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This question already has an answer here:

I am developing an offline web app (game) for android using cordova (phonegap). The leaderboard of the same is maintained online in my server.

Currently this is how the leaderboard is updated

Step 1) The user's score is stored in the offline app's local storage.

Step 2) The user presses the "update my score" button connecting to the internet.

Step 3) The button basically sends an ajax request to https://mywebsite.com/scoreupdate.php?userid=user_id&score=obtained_score

Step 4) Based on this the database is updated in my server by scoreupdate.php file and returns success.

These are the problems I am facing

1) Anyone can easily visit https://mywebsite.com/scoreupdate.php?userid=user_id&score=obtained_score if they know the user id (It can be easily obtained from the app's localstorage data) and he/she can update his/her score in the leaderboard simply by replacing obtained_score value with some high value to get a better position in leaderboard.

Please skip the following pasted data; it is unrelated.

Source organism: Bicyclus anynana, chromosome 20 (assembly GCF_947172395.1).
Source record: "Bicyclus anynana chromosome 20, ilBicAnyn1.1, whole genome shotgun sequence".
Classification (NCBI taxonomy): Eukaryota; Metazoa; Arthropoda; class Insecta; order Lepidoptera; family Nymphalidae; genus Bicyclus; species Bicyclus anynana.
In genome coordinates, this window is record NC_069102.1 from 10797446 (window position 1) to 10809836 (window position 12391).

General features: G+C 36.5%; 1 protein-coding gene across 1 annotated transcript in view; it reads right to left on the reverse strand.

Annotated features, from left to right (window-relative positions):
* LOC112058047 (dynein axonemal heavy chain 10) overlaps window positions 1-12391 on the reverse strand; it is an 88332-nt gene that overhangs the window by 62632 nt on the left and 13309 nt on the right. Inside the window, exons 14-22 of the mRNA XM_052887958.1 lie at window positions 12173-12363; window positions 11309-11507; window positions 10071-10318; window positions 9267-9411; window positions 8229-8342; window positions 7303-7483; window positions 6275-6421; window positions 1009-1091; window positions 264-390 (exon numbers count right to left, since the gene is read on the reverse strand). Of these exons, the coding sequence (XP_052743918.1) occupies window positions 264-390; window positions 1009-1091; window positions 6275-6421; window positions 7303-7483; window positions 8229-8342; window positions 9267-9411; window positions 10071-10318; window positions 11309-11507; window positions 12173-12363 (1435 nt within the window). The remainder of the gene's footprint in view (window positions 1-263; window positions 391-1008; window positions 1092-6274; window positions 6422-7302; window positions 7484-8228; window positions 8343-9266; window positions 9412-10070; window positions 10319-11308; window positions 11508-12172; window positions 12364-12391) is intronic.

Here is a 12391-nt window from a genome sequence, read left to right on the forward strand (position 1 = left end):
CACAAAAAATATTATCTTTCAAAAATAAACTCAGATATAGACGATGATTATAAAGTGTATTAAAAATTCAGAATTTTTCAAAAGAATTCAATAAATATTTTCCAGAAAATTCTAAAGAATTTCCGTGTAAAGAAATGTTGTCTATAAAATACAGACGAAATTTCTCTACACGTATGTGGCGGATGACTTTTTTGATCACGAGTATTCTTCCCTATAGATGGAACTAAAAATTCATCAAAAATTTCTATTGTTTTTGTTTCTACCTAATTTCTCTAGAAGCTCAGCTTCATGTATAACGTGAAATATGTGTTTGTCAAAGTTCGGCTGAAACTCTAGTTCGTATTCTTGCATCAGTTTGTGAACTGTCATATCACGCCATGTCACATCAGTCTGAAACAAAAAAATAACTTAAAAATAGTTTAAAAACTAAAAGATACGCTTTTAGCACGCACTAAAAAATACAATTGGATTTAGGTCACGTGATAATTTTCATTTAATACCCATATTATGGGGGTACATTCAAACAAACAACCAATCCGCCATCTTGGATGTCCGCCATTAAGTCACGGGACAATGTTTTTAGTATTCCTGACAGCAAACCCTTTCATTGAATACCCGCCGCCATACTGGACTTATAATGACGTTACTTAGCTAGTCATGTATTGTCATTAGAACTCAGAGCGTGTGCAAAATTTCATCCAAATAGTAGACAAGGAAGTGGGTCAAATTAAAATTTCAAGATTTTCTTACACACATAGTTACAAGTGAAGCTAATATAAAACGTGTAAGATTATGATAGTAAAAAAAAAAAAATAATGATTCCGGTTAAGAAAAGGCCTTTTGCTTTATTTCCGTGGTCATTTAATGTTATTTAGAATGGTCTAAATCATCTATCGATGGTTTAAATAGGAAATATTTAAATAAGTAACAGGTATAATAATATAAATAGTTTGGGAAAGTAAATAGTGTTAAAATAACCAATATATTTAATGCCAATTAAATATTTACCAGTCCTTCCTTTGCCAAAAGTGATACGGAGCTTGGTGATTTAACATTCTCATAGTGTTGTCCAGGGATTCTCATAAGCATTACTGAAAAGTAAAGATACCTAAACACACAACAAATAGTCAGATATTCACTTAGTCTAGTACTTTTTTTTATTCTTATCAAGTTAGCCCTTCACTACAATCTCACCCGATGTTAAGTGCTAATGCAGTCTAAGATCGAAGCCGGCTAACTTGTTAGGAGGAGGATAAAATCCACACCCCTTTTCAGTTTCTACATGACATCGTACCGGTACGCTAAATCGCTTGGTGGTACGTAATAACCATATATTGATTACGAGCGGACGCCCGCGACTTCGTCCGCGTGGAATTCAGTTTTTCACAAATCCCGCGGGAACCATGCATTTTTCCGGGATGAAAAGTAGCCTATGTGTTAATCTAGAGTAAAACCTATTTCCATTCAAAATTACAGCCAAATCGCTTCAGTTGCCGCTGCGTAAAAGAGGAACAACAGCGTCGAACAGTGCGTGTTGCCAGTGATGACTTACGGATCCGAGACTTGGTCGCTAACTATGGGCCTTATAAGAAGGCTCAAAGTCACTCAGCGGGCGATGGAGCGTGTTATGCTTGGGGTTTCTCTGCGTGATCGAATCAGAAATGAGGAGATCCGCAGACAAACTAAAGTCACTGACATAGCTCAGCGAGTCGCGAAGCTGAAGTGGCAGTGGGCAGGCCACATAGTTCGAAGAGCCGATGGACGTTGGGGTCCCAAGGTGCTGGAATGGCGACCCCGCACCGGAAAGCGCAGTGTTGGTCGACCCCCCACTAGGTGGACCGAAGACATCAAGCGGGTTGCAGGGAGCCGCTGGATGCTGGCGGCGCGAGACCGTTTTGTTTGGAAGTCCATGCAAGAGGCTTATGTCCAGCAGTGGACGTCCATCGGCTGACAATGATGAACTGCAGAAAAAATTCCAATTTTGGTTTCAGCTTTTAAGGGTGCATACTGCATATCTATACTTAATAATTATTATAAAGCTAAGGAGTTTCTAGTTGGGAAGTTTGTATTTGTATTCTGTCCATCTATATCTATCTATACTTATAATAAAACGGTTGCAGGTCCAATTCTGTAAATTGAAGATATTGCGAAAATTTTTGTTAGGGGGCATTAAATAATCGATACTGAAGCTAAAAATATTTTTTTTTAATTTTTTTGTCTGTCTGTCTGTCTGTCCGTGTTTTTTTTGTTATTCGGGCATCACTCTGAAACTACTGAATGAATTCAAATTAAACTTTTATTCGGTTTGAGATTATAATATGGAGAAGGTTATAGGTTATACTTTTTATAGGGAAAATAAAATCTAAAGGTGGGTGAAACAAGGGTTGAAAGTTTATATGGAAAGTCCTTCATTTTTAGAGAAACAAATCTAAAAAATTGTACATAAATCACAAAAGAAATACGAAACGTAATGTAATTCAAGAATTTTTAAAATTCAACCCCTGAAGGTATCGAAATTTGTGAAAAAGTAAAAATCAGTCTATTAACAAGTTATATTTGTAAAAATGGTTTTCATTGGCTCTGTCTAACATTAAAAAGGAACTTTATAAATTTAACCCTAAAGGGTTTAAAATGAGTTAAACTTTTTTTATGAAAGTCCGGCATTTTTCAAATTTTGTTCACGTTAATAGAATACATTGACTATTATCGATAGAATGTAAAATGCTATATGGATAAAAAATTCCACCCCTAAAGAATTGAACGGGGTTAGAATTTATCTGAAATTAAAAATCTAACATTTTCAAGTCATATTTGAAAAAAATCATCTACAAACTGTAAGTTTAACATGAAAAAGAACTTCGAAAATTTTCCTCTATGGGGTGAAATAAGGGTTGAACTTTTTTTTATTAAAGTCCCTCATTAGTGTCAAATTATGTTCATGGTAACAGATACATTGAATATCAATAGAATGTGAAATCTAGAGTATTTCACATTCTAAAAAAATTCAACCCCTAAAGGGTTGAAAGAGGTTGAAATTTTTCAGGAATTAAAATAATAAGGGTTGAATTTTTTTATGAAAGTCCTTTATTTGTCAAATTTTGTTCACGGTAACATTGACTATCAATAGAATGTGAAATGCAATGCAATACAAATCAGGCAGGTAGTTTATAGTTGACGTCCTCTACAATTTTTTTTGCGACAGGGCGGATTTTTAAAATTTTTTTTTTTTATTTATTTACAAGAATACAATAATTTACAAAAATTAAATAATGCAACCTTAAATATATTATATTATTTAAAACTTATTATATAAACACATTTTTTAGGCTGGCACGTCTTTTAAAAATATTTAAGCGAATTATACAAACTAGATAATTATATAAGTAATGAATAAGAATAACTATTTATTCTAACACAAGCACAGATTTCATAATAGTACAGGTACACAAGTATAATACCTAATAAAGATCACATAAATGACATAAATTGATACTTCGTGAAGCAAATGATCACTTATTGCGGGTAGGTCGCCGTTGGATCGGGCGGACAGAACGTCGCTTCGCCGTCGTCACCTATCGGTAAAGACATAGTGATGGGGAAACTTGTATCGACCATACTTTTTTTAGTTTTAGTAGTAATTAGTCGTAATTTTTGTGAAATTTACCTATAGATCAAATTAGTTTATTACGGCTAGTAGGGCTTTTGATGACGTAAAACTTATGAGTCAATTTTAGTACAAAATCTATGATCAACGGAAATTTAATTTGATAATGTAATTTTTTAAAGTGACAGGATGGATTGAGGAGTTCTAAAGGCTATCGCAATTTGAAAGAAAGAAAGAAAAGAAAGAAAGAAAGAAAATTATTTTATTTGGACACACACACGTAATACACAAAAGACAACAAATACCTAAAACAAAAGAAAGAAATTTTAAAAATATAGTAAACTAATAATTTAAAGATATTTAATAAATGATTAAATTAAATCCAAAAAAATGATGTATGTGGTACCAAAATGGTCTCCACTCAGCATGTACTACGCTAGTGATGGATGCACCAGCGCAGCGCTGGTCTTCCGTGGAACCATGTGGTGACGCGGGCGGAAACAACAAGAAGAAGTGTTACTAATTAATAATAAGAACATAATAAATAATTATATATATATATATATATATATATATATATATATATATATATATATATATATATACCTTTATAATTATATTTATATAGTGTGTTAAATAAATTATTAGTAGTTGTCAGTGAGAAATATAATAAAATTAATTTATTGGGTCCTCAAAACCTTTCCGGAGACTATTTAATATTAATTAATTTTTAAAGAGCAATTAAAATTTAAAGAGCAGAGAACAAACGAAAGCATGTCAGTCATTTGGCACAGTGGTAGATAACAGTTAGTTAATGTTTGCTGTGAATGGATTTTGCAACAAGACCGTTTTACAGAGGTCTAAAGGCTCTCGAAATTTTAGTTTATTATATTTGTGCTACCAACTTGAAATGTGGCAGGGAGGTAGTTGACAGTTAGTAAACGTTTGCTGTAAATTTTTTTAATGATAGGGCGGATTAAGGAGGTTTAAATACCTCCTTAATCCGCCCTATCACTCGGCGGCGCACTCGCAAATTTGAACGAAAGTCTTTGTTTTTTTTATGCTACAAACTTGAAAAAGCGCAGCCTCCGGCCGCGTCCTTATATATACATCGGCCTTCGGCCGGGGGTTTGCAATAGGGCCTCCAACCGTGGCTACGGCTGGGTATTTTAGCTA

2) Any secret value stored in the app or localstorage can be obtained easily as the whole thing is built in javascript. Reverse engineering of the app is also possible so I couldn't find a way to efficiently authenticate that it is the real app which is sending the request to the server and not a person.

My requirements

1) The app must be able to authenticate the scoreupdate.php file that it is the real app and not a person. So that only the app will be able to update the leaderboard.

2) The logic of the authentication shall not be cracked by the user just by reading the source code of the app. (eg: multiplying the user id with some numbers and doing the reverse process in server won't work)

Is there some way to accomplish this?

Javascript scrambling is not effective as it can be de-scrambled easily

EDIT

I am not worried if someone steals the user credentials via a MITM or any bruteforce like attacks. Even the real user who owns the profile should not be able to update his/her own score.

marked as duplicate by Neil Smithline, Rory Alsop Jan 1 '16 at 0:52

This question has been asked before and already has an answer. If those answers do not fully address your question, please ask a new question.

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    No. You'll have to settle for much less. – Neil Smithline Dec 31 '15 at 18:11